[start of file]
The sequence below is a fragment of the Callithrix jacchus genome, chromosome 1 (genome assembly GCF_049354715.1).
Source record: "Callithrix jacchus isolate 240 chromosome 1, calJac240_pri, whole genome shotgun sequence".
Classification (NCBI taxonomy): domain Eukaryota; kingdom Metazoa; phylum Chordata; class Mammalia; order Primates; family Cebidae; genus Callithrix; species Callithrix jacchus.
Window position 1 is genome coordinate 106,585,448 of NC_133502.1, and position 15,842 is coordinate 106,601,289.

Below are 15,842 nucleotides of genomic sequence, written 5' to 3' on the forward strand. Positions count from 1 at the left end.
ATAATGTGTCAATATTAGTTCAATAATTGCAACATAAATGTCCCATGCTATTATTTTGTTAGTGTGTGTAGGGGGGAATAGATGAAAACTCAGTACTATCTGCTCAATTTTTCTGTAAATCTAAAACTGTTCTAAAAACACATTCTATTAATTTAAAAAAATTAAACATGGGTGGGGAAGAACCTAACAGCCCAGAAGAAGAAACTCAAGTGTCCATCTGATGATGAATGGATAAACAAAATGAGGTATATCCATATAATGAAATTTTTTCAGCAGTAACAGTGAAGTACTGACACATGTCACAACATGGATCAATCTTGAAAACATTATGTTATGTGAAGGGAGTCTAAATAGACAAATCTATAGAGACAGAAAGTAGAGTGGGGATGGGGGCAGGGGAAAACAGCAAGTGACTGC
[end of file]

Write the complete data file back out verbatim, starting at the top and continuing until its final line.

The sequence below is a fragment of the Callithrix jacchus genome, chromosome 1 (genome assembly GCF_049354715.1).
Source record: "Callithrix jacchus isolate 240 chromosome 1, calJac240_pri, whole genome shotgun sequence".
Classification (NCBI taxonomy): domain Eukaryota; kingdom Metazoa; phylum Chordata; class Mammalia; order Primates; family Cebidae; genus Callithrix; species Callithrix jacchus.
Window position 1 is genome coordinate 106,585,448 of NC_133502.1, and position 15,842 is coordinate 106,601,289.

Below are 15,842 nucleotides of genomic sequence, written 5' to 3' on the forward strand. Positions count from 1 at the left end.
ATAATGTGTCAATATTAGTTCAATAATTGCAACATAAATGTCCCATGCTATTATTTTGTTAGTGTGTGTAGGGGGGAATAGATGAAAACTCAGTACTATCTGCTCAATTTTTCTGTAAATCTAAAACTGTTCTAAAAACACATTCTATTAATTTAAAAAAATTAAACATGGGTGGGGAAGAACCTAACAGCCCAGAAGAAGAAACTCAAGTGTCCATCTGATGATGAATGGATAAACAAAATGAGGTATATCCATATAATGAAATTTTTTCAGCAGTAACAGTGAAGTACTGACACATGTCACAACATGGATCAATCTTGAAAACATTATGTTATGTGAAGGGAGTCTAAATAGACAAATCTATAGAGACAGAAAGTAGAGTGGGGATGGGGGCAGGGGAAAACAGCAAGTGACTGC